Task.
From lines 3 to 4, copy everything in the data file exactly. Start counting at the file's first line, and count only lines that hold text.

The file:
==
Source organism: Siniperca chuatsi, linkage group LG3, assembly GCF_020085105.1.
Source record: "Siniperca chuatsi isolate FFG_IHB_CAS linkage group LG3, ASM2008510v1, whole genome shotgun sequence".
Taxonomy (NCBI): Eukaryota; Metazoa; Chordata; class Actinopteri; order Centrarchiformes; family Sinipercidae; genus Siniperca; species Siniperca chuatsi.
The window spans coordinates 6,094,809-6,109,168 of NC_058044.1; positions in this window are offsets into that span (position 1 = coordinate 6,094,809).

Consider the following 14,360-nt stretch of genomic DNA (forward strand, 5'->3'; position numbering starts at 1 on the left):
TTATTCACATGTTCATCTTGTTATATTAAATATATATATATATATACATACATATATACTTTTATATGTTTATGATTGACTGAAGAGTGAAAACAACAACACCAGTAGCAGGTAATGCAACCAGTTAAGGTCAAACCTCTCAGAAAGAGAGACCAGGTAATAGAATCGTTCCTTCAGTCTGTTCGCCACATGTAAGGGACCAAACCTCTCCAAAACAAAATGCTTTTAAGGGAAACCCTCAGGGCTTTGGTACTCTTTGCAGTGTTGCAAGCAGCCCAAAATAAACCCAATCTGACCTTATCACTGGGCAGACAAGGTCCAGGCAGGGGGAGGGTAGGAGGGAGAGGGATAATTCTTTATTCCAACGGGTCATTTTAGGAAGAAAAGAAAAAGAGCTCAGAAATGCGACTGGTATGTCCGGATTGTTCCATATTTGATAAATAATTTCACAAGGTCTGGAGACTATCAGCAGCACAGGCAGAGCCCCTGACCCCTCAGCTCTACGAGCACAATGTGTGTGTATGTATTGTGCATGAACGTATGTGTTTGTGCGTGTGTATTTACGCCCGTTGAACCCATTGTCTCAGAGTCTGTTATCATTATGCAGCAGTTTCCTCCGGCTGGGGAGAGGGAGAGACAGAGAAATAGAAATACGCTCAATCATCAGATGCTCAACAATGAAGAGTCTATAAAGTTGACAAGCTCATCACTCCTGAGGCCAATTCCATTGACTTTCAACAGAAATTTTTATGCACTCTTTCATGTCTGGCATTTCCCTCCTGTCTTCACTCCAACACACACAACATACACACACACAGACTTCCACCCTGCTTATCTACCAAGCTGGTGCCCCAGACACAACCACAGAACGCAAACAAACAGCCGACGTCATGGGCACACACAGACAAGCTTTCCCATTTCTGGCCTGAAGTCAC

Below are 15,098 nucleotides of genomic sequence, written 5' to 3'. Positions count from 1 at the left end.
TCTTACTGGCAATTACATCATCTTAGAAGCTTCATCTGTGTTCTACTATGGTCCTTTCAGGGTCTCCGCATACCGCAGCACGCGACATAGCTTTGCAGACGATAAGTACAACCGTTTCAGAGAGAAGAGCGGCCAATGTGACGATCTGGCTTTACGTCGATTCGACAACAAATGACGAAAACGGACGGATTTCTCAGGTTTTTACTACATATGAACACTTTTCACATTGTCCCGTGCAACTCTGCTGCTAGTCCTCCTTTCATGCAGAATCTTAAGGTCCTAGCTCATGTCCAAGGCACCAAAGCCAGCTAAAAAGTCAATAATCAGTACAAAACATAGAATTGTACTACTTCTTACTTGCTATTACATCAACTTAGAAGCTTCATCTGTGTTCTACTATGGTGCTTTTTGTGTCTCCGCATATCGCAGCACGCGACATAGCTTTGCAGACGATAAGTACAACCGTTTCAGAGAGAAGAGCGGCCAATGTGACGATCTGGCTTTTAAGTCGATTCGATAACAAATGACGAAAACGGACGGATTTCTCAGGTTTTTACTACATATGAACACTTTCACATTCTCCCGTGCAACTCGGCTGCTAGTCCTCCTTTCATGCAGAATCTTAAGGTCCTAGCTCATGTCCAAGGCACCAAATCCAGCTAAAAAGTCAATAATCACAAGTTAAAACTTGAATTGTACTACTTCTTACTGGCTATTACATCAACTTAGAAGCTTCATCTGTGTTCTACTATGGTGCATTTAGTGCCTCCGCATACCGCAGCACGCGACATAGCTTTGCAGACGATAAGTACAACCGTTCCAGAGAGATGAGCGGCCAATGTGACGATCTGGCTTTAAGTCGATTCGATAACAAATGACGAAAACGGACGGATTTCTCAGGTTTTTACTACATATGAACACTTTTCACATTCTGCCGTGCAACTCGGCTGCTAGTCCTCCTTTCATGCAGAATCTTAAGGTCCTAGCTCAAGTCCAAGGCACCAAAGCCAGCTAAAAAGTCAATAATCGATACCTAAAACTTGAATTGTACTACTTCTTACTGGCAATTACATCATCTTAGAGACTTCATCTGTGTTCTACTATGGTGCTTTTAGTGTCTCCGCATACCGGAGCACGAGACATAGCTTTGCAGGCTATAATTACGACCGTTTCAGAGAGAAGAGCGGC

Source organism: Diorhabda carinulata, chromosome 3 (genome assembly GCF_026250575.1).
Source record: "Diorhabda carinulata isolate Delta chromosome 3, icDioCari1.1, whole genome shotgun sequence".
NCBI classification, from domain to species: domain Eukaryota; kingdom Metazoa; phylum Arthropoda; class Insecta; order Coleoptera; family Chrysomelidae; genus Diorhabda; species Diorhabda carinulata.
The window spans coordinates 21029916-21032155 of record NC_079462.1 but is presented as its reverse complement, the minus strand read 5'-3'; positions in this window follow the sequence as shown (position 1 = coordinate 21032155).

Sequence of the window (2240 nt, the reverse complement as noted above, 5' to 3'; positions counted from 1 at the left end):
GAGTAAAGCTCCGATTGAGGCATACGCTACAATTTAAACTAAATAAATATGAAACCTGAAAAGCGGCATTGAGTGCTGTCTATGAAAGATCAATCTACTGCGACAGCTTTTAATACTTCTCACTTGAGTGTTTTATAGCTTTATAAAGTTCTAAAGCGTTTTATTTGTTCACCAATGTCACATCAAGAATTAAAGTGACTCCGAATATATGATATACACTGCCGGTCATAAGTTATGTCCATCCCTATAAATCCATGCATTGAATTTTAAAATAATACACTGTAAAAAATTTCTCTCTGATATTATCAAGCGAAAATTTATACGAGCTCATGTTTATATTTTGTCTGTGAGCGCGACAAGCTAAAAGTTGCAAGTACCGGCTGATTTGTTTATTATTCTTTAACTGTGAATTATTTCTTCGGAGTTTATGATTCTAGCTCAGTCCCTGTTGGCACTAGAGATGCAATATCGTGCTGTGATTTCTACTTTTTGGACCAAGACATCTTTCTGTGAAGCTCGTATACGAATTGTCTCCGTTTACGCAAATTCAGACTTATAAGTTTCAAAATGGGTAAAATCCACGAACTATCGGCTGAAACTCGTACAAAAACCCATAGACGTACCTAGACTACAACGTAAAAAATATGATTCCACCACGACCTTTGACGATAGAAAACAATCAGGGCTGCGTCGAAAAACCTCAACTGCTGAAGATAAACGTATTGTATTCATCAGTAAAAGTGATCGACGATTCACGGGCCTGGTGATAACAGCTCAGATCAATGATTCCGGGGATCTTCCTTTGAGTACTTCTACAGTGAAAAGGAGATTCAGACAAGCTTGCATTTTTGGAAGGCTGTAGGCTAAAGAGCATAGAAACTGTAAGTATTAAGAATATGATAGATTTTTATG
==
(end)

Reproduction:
Taxonomy (NCBI): Eukaryota; Metazoa; Chordata; class Actinopteri; order Centrarchiformes; family Sinipercidae; genus Siniperca; species Siniperca chuatsi.
The window spans coordinates 6,094,809-6,109,168 of NC_058044.1; positions in this window are offsets into that span (position 1 = coordinate 6,094,809).